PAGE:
Oliver Bullough: There was a general feeling that if the money was coming here and paying taxes that was building schools and building roads and building hospitals, then we didn't care where it came from.

Riaz Haq said...

Why two luxury London homes are at the centre of Pakistan’s turmoil

The NCA said it had reached a settlement with Malik Riaz that included the house and £140m in funds, then valued at £50m, that were suspected to be recoverable under the Proceeds of Crime Act. Malik Riaz highlighted on Twitter that the NCA said the settlement “does not represent a finding of guilt”. Lawyers for the Riaz family and Bahria Town said their position “was, and always has been, that the property was legitimate and there was no reasonable basis for suspecting that it was recoverable”. Thanks to the settlement “there never was any finding that any of the property was recoverable”, they said.

The fate of that money has become a matter of huge controversy in Pakistan. Khan was arrested on allegations that in late 2019 he and his wife, Bushra Bibi, received more than 20 hectares of land and millions of rupees in exchange for allowing the roughly £180m in settlement money – which was returned to the state of Pakistan – to be used by Malik Riaz’s company to pay its own supreme court settlement.

Khan, who came to power after captaining his country’s cricket team to world cup victory over England in 1992, has vehemently denied corruption allegations against him and his wife, and has vowed to take on the military establishment.

Lawyers for the Riaz family said: “Under the agreement, the funds previously frozen would be paid against the judgment debt owed by [Bahria Town].” There was never “any order, or agreement, that the ownership of any property should pass to the state of Pakistan”.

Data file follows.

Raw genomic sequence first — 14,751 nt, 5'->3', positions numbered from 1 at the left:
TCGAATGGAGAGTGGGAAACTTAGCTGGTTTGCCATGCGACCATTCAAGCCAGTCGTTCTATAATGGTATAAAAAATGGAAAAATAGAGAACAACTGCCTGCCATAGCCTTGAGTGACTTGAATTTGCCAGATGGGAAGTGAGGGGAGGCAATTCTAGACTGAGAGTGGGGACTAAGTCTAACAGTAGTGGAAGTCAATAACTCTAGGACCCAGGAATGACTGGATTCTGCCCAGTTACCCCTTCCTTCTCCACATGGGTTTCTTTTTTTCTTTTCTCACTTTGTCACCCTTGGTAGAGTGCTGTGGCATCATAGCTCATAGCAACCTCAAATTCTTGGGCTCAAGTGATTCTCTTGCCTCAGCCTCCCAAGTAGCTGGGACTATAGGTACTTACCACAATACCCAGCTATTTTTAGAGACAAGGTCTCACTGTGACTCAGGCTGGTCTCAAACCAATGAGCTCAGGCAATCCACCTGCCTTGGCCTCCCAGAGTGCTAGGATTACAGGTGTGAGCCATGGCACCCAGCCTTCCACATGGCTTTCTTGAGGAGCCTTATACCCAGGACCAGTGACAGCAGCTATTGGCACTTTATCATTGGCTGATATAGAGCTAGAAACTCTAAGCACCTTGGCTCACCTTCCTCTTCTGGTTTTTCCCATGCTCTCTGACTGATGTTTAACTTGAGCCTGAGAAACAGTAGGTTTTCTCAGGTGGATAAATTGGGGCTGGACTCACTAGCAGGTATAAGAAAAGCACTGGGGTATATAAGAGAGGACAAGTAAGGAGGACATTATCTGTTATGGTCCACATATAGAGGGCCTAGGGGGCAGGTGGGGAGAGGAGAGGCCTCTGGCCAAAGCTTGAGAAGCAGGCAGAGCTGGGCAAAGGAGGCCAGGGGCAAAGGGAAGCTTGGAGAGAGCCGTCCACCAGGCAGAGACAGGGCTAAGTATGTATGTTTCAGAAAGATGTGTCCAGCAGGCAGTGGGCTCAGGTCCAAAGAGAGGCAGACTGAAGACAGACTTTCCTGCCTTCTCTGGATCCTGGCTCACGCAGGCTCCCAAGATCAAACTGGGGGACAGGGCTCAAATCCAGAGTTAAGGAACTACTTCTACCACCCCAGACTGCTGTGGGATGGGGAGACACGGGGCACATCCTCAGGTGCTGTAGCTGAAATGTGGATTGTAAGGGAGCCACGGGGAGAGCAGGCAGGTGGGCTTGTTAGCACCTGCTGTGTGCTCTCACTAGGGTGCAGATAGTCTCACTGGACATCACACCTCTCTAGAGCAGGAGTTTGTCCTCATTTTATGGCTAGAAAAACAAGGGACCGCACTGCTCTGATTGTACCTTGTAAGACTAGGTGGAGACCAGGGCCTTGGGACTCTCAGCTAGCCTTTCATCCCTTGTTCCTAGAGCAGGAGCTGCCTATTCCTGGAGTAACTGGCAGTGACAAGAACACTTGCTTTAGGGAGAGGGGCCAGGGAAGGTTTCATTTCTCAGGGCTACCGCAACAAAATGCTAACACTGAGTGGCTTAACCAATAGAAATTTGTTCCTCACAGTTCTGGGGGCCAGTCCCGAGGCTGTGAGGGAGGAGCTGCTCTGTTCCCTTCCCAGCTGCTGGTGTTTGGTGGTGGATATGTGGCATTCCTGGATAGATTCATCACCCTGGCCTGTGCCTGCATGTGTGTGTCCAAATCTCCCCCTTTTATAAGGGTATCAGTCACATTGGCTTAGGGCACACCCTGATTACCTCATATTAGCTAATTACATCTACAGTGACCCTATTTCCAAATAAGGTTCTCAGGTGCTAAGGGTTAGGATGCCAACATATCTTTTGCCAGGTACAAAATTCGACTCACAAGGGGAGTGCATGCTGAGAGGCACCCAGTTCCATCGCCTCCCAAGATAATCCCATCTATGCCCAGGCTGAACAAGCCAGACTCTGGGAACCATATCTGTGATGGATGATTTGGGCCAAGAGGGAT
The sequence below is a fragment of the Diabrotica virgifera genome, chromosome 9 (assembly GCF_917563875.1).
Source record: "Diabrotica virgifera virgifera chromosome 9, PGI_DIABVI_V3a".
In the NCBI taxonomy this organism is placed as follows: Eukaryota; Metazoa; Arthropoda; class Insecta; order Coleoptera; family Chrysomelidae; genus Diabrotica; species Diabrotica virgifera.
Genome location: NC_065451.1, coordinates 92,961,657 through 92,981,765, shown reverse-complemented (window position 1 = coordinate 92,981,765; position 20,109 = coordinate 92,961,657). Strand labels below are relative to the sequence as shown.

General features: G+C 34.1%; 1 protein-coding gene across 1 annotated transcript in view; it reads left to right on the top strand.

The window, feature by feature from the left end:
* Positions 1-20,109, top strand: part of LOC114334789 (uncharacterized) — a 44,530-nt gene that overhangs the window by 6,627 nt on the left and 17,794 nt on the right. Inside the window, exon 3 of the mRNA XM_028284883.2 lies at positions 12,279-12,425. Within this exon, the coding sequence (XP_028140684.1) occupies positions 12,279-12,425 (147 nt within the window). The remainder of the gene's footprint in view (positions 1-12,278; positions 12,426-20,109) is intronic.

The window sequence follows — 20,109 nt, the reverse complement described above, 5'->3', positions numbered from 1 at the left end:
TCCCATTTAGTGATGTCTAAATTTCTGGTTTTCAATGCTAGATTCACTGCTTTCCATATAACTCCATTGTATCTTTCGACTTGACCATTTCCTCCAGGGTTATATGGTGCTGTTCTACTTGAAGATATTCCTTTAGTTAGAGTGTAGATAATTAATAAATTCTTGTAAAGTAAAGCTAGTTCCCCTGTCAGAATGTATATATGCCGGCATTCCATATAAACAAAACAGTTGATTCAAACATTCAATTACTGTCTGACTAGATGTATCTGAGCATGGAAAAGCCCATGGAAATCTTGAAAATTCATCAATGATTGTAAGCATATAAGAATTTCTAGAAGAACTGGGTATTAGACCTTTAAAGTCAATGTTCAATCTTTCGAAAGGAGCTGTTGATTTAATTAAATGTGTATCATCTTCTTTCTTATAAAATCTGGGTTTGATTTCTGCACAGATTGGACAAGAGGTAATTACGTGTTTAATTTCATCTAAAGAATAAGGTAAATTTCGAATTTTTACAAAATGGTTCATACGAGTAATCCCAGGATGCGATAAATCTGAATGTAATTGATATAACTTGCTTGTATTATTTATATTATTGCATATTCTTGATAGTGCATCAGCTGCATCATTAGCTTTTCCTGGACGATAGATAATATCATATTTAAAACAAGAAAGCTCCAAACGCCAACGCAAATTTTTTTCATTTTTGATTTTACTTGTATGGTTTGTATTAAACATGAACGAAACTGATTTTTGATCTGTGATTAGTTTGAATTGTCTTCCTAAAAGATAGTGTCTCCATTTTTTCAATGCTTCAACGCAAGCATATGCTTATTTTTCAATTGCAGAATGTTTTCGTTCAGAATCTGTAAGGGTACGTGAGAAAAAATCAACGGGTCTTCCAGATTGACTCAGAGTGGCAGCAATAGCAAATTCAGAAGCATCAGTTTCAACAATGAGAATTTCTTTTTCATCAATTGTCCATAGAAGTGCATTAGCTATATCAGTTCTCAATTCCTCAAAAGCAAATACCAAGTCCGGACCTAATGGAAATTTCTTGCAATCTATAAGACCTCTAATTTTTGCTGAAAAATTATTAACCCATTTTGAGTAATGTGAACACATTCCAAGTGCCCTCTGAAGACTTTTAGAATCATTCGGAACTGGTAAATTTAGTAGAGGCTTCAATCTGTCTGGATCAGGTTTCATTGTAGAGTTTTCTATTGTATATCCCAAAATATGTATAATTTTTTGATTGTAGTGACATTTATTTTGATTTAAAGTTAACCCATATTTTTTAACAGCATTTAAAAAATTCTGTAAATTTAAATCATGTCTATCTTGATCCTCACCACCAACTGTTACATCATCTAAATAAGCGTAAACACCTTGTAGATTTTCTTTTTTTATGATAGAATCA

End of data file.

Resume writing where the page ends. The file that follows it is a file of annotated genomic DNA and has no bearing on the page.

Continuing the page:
They added: “The whole point of the agreement was to reach an amicable settlement in relation to the property, and returning the property to Pakistan to settle the judgment debt was the most satisfactory outcome for all concerned. The property was not judged to be the proceeds of crime and ownership of the property did not pass to the state of Pakistan.”

The recent turmoil in Pakistan had raised serious questions for the NCA over its role in obtaining funds from the settlement for the benefit of a wealthy property tycoon, anti-corruption campaigners say.

Susan Hawley, executive director of Spotlight on Corruption, a charity, said: “The NCA’s settlement on secret terms with Malik Riaz Hussain showed an appalling lack of judgment by the agency which is now coming home to roost. The deal raised very serious questions at the time about whether it allowed Malik Riaz to benefit personally from its terms, and whether it represented a robust enough response to allegations of wrongdoing. The fact that it has now become central to the political turmoil taking place currently in Pakistan should give the NCA reason to review whether settlements in cases of kleptocracy are ever really suitable.”

Malik Riaz’s family still appears to be linked to other properties in London. The NCA’s original application to freeze the bank accounts related to Malik Riaz has been obtained by Spotlight. In the application – withdrawn after settlement was reached – NCA officers highlighted funds held on behalf of Fortune Event Limited, a British Virgin Islands company. Ahmed Ali Riaz, the son of Malik Riaz and the chief executive of Bahria Town, was named by the NCA as an ultimate beneficial owner of the company. The same company is listed on the UK’s Land Registry as the owner of nine apartments in grand Victorian stucco-fronted houses on Lancaster Gate, also overlooking Hyde Park. Title documents for two of the properties list an email address containing part of Ali Riaz’s name.